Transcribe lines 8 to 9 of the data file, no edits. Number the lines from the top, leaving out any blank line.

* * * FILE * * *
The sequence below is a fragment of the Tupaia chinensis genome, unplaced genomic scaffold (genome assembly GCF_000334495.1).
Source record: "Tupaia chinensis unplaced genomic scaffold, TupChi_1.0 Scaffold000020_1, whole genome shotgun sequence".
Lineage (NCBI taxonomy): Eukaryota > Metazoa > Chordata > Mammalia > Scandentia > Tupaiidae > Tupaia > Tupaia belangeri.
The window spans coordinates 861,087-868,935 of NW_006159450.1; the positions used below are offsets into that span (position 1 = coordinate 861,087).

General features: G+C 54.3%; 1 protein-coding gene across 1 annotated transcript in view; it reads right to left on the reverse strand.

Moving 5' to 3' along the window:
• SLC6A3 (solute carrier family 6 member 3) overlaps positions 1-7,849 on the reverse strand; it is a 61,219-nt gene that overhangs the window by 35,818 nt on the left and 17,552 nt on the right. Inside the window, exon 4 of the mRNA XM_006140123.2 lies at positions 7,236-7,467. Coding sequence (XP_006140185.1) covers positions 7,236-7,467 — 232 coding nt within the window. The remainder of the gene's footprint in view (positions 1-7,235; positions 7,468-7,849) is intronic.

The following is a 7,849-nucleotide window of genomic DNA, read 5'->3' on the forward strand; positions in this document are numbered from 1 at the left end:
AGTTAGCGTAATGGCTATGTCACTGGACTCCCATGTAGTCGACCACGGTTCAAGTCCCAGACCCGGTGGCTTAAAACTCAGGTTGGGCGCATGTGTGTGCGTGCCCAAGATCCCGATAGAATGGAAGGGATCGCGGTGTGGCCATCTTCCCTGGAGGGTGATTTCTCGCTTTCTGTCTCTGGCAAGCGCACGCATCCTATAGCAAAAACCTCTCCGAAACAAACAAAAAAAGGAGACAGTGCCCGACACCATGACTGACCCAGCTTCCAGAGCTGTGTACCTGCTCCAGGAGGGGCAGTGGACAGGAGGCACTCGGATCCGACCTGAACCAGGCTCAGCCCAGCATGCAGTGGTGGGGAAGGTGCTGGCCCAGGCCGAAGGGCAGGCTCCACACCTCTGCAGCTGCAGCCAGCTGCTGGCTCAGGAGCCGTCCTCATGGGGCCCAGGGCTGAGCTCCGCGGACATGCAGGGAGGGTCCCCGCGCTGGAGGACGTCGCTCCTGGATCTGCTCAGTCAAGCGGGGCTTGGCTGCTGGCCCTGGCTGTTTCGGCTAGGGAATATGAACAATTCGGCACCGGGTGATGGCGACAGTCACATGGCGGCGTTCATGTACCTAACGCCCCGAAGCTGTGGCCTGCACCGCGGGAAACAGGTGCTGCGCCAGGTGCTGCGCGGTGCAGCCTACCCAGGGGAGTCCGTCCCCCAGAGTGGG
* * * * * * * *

The following is a 7,849-nucleotide window of genomic DNA, read 5'->3' on the forward strand; positions in this document are numbered from 1 at the left end:
AGTTAGCGTAATGGCTATGTCACTGGACTCCCATGTAGTCGACCACGGTTCAAGTCCCAGACCCGGTGGCTTAAAACTCAGGTTGGGCGCATGTGTGTGCGTGCCCAAGATCCCGATAGAATGGAAGGGATCGCGGTGTGGCCATCTTCCCTGGAGGGTGATTTCTCGCTTTCTGTCTCTGGCAAGCGCACGCATCCTATAGCAAAAACCTCTCCGAAACAAACAAAAAAAGGAGACAGTGCCCGACACCATGACTGACCCAGCTTCCAGAGCTGTGTACCTGCTCCAGGAGGGGCAGTGGACAGGAGGCACTCGGATCCGACCTGAACCAGGCTCAGCCCAGCATGCAGTGGTGGGGAAGGTGCTGGCCCAGGCCGAAGGGCAGGCTCCACACCTCTGCAGCTGCAGCCAGCTGCTGGCTCAGGAGCCGTCCTCATGGGGCCCAGGGCTGAGCTCCGCGGACATGCAGGGAGGGTCCCCGCGCTGGAGGACGTCGCTCCTGGATCTGCTCAGTCAAGCGGGGCTTGGCTGCTGGCCCTGGCTGTTTCGGCTAGGGAATATGAACAATTCGGCACCGGGTGATGGCGACAGTCACATGGCGGCGTTCATGTACCTAACGCCCCGAAGCTGTGGCCTGCACCGCGGGAAACAGGTGCTGCGCCAGGTGCTGCGCGGTGCAGCCTACCCAGGGGAGTCCGTCCCCCAGAGTGGG